| April 14, 2021 03:33 PM
Moderna said it's working on combining the flu vaccine with its COVID-19 vaccine.
Moderna CEO Stephane Bancel told CNBC's Squawk Box that the Massachusetts-based biotechnology company is developing a vaccine that will protect against both illnesses, reducing the number of booster shots recipients will have to get.
"This virus, as I've said before ... is not going to go away. It is not leaving the planet. We have to live with it, and we're living with it like we live with flu. ... And so, what we're trying to do at Moderna, actually, is to get a flu vaccine in the clinic this year and then combine our flu vaccines with COVID vaccines so that you only have to get one boost," he said Wednesday morning.
Bancel, who said he believes the root of vaccine hesitancy for many is the low efficacy rates of some flu shots, expressed optimism about the potential combined vaccine's ability to protect against both the flu and COVID-19.
"We believe we can get a high-efficacy flu vaccine. As you know, the flu vaccines today, in good years, have 60% efficacy. In bad years, it's down to 30-40%, which is ... why many people don't take the flu shots," he said. "And we believe we should be able to get the high-efficacy flu vaccines combined in the same shot with a COVID variant, high efficacy, so that you can take one dose and then have a nice winter."
"What we're trying to do at Moderna ... combine our flu vaccine with our #COVID vaccines so that you only have to get one boost at your local CVS store that will protect you from the variant of concern for Covid and the seasonal flu strain," says $MRNA CEO @sbancel. pic.twitter.com/SxqfjCLwDD— Squawk Box (@SquawkCNBC) April 14, 2021
The CEO's comments come as federal regulators are recommending a pause on the distribution of Johnson & Johnson's competing vaccine. Bancel said he thinks the decision is likely to increase public confidence in the Food and Drug Administration treating the vaccines' safety with appropriate seriousness.
“The FDA will not hesitate to be very cautious to analyze the data, to take the time required to do so, to protect the safety of the American people," he said.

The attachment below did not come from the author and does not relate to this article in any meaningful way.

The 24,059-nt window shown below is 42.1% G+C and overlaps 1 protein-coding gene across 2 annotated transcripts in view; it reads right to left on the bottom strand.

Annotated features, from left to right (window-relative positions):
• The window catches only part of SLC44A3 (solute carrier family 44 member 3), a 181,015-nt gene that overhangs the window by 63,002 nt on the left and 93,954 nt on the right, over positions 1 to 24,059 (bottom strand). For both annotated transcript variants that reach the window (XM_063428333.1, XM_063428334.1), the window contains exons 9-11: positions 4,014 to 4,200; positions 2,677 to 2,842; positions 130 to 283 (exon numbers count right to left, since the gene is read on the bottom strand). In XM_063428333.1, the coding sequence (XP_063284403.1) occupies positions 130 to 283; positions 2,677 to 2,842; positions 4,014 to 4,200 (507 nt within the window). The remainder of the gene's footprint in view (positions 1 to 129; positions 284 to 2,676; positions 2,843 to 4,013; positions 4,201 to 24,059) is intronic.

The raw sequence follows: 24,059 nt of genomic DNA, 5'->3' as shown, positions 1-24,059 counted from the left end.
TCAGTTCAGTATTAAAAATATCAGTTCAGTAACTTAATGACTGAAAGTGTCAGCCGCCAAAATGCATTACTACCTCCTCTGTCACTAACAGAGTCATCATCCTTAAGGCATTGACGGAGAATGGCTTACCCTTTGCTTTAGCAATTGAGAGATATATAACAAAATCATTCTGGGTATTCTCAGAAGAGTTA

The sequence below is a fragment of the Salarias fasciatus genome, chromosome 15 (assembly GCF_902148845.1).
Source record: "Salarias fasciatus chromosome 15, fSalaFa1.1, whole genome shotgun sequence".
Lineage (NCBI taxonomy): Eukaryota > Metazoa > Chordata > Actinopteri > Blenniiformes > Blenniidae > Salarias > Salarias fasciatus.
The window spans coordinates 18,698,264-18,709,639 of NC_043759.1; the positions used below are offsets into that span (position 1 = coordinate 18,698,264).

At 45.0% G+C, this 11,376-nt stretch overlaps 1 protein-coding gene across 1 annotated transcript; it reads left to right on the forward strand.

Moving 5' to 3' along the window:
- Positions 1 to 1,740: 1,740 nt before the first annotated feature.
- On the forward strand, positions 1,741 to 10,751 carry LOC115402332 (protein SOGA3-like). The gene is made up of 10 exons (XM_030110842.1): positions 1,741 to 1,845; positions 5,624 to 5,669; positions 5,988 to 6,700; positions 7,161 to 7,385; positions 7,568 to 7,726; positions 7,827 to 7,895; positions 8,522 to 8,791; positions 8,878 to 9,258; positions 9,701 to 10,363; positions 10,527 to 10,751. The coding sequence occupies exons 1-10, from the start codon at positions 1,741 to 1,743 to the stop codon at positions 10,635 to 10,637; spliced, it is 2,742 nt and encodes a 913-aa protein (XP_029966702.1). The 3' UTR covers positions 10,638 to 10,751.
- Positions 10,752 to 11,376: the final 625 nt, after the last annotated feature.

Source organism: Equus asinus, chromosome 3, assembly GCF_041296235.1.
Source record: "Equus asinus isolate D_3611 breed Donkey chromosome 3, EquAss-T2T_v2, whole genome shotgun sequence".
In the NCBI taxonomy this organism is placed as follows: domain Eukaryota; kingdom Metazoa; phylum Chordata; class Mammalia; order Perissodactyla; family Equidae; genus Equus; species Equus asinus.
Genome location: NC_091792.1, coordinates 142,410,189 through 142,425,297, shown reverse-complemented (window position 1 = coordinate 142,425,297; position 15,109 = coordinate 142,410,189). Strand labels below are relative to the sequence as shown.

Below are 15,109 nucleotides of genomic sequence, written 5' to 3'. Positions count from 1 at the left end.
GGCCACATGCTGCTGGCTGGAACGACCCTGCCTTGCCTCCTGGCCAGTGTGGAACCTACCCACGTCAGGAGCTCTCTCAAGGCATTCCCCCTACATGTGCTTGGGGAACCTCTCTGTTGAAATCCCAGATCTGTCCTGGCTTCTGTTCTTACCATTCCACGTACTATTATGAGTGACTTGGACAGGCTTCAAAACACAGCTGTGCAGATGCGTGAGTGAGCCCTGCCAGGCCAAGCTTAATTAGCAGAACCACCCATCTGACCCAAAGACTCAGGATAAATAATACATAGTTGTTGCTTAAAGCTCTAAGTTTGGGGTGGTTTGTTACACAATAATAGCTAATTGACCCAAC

The FDA, along with the Centers for Disease Control and Prevention, called for the administration of Johnson & Johnson COVID-19 vaccines to be suspended Tuesday morning, following the news that six recipients in the United States developed a rare disorder involving blood clots within approximately two weeks of vaccination.
As Johnson & Johnson's distribution is reduced, the administration of Moderna and Pfizer shots are increasing. Last month, Moderna's president revealed that there's a chance that teenagers could begin getting vaccinated before the start of the next school year.
"We’ve already completed enrollment in our teen COVE trial, which is adolescents 12 to 17," Dr. Stephen Hoge, the president of Moderna, said on March 17. "We expect to have data from that 12 to 17 teen COVE study, hopefully, perhaps by the summer so that we could be vaccinating adolescents going into the school year."
Pfizer, which was already approved for people age 16 and older, announced on Friday that it would ask federal regulators to authorize the administration of its coronavirus vaccines to children ages 12 to 15.
“Pending regulatory decision, our hope is to make this vaccine available to the 12-15-year-old age group before the start of the 2021 school year,” according to Pfizer's Twitter account.
Moderna and Johnson & Johnson are approved for use in adults 18 and older.
More than 192 million doses of coronavirus vaccines have been administered, and 122 million people in the U.S. have received at least one dose, representing 36.8% of the population, according to the CDC. Approximately 31 million cases of COVID-19 have been diagnosed throughout the U.S., and nearly 560,000 deaths have been attributed to the disease, the agency said.